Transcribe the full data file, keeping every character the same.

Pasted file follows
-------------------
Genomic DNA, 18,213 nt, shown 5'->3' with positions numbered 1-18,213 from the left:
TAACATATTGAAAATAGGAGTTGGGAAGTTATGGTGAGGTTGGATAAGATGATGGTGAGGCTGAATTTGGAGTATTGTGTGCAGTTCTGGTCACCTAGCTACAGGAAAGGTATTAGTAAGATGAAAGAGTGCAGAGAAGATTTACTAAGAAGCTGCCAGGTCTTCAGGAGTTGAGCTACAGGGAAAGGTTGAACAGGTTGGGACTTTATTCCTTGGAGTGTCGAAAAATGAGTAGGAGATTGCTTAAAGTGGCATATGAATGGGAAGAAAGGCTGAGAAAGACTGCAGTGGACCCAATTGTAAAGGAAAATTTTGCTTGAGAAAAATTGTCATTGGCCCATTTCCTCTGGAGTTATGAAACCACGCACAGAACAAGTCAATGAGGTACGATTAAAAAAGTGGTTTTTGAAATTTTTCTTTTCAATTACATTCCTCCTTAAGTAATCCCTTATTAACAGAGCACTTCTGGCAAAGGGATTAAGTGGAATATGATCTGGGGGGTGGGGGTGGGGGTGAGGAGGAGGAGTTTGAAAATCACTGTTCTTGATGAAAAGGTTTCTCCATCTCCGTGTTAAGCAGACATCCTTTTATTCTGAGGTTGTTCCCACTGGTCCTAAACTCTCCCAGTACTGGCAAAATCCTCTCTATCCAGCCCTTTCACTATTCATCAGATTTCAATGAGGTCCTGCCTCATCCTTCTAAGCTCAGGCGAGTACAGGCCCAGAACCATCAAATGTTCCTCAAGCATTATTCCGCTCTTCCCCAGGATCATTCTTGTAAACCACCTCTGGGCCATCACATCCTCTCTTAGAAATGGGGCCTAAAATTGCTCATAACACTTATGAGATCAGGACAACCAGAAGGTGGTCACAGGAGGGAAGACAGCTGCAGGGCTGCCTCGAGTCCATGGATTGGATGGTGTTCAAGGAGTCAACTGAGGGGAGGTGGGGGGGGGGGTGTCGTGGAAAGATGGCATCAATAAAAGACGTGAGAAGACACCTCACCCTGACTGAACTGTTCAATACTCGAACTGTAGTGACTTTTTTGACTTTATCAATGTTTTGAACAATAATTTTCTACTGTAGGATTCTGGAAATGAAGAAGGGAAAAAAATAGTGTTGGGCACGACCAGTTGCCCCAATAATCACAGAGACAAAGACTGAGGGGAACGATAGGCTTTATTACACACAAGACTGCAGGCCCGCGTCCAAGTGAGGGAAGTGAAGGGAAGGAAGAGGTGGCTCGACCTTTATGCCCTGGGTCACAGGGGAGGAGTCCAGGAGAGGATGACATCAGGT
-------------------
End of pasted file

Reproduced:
Genomic DNA, 18,213 nt, shown 5'->3' with positions numbered 1-18,213 from the left:
TAACATATTGAAAATAGGAGTTGGGAAGTTATGGTGAGGTTGGATAAGATGATGGTGAGGCTGAATTTGGAGTATTGTGTGCAGTTCTGGTCACCTAGCTACAGGAAAGGTATTAGTAAGATGAAAGAGTGCAGAGAAGATTTACTAAGAAGCTGCCAGGTCTTCAGGAGTTGAGCTACAGGGAAAGGTTGAACAGGTTGGGACTTTATTCCTTGGAGTGTCGAAAAATGAGTAGGAGATTGCTTAAAGTGGCATATGAATGGGAAGAAAGGCTGAGAAAGACTGCAGTGGACCCAATTGTAAAGGAAAATTTTGCTTGAGAAAAATTGTCATTGGCCCATTTCCTCTGGAGTTATGAAACCACGCACAGAACAAGTCAATGAGGTACGATTAAAAAAGTGGTTTTTGAAATTTTTCTTTTCAATTACATTCCTCCTTAAGTAATCCCTTATTAACAGAGCACTTCTGGCAAAGGGATTAAGTGGAATATGATCTGGGGGGTGGGGGTGGGGGTGAGGAGGAGGAGTTTGAAAATCACTGTTCTTGATGAAAAGGTTTCTCCATCTCCGTGTTAAGCAGACATCCTTTTATTCTGAGGTTGTTCCCACTGGTCCTAAACTCTCCCAGTACTGGCAAAATCCTCTCTATCCAGCCCTTTCACTATTCATCAGATTTCAATGAGGTCCTGCCTCATCCTTCTAAGCTCAGGCGAGTACAGGCCCAGAACCATCAAATGTTCCTCAAGCATTATTCCGCTCTTCCCCAGGATCATTCTTGTAAACCACCTCTGGGCCATCACATCCTCTCTTAGAAATGGGGCCTAAAATTGCTCATAACACTTATGAGATCAGGACAACCAGAAGGTGGTCACAGGAGGGAAGACAGCTGCAGGGCTGCCTCGAGTCCATGGATTGGATGGTGTTCAAGGAGTCAACTGAGGGGAGGTGGGGGGGGGGGTGTCGTGGAAAGATGGCATCAATAAAAGACGTGAGAAGACACCTCACCCTGACTGAACTGTTCAATACTCGAACTGTAGTGACTTTTTTGACTTTATCAATGTTTTGAACAATAATTTTCTACTGTAGGATTCTGGAAATGAAGAAGGGAAAAAAATAGTGTTGGGCACGACCAGTTGCCCCAATAATCACAGAGACAAAGACTGAGGGGAACGATAGGCTTTATTACACACAAGACTGCAGGCCCGCGTCCAAGTGAGGGAAGTGAAGGGAAGGAAGAGGTGGCTCGACCTTTATGCCCTGGGTCACAGGGGAGGAGTCCAGGAGAGGATGACATCAGGT